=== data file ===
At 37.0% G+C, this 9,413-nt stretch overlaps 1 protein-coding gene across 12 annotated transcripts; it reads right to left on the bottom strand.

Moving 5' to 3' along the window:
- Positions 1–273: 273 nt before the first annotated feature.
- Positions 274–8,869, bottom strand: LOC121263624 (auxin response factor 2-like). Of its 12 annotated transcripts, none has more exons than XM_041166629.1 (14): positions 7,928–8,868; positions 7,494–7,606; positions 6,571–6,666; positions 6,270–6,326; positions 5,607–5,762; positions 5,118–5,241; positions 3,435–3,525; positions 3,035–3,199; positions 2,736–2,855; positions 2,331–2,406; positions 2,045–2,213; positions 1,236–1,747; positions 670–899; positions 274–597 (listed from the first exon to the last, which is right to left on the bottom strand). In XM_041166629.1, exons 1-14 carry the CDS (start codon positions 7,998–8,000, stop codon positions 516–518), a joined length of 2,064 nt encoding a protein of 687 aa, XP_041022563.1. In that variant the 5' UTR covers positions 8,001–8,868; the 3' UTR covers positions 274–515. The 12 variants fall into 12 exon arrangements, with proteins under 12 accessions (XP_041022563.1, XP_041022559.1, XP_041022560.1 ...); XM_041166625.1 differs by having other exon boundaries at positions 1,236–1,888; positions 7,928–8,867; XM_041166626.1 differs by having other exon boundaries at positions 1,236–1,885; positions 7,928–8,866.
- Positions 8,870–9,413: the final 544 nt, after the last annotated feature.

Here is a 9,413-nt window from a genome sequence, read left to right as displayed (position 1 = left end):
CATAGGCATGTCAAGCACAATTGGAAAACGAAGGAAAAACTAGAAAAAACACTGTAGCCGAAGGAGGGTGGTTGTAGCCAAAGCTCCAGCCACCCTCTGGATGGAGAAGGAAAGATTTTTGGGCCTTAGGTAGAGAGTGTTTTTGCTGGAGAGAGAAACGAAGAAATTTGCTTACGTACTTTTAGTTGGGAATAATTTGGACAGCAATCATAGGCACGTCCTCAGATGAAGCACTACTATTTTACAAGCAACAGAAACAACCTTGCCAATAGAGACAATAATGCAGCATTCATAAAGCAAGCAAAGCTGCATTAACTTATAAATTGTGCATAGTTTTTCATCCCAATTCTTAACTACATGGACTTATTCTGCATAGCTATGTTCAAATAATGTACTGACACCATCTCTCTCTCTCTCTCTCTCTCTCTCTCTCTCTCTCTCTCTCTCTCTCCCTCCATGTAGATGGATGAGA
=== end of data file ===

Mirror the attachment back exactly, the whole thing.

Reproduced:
At 37.0% G+C, this 9,413-nt stretch overlaps 1 protein-coding gene across 12 annotated transcripts; it reads right to left on the bottom strand.

Moving 5' to 3' along the window:
- Positions 1–273: 273 nt before the first annotated feature.
- Positions 274–8,869, bottom strand: LOC121263624 (auxin response factor 2-like). Of its 12 annotated transcripts, none has more exons than XM_041166629.1 (14): positions 7,928–8,868; positions 7,494–7,606; positions 6,571–6,666; positions 6,270–6,326; positions 5,607–5,762; positions 5,118–5,241; positions 3,435–3,525; positions 3,035–3,199; positions 2,736–2,855; positions 2,331–2,406; positions 2,045–2,213; positions 1,236–1,747; positions 670–899; positions 274–597 (listed from the first exon to the last, which is right to left on the bottom strand). In XM_041166629.1, exons 1-14 carry the CDS (start codon positions 7,998–8,000, stop codon positions 516–518), a joined length of 2,064 nt encoding a protein of 687 aa, XP_041022563.1. In that variant the 5' UTR covers positions 8,001–8,868; the 3' UTR covers positions 274–515. The 12 variants fall into 12 exon arrangements, with proteins under 12 accessions (XP_041022563.1, XP_041022559.1, XP_041022560.1 ...); XM_041166625.1 differs by having other exon boundaries at positions 1,236–1,888; positions 7,928–8,867; XM_041166626.1 differs by having other exon boundaries at positions 1,236–1,885; positions 7,928–8,866.
- Positions 8,870–9,413: the final 544 nt, after the last annotated feature.

Here is a 9,413-nt window from a genome sequence, read left to right as displayed (position 1 = left end):
CATAGGCATGTCAAGCACAATTGGAAAACGAAGGAAAAACTAGAAAAAACACTGTAGCCGAAGGAGGGTGGTTGTAGCCAAAGCTCCAGCCACCCTCTGGATGGAGAAGGAAAGATTTTTGGGCCTTAGGTAGAGAGTGTTTTTGCTGGAGAGAGAAACGAAGAAATTTGCTTACGTACTTTTAGTTGGGAATAATTTGGACAGCAATCATAGGCACGTCCTCAGATGAAGCACTACTATTTTACAAGCAACAGAAACAACCTTGCCAATAGAGACAATAATGCAGCATTCATAAAGCAAGCAAAGCTGCATTAACTTATAAATTGTGCATAGTTTTTCATCCCAATTCTTAACTACATGGACTTATTCTGCATAGCTATGTTCAAATAATGTACTGACACCATCTCTCTCTCTCTCTCTCTCTCTCTCTCTCTCTCTCTCTCTCTCTCTCCCTCCATGTAGATGGATGAGA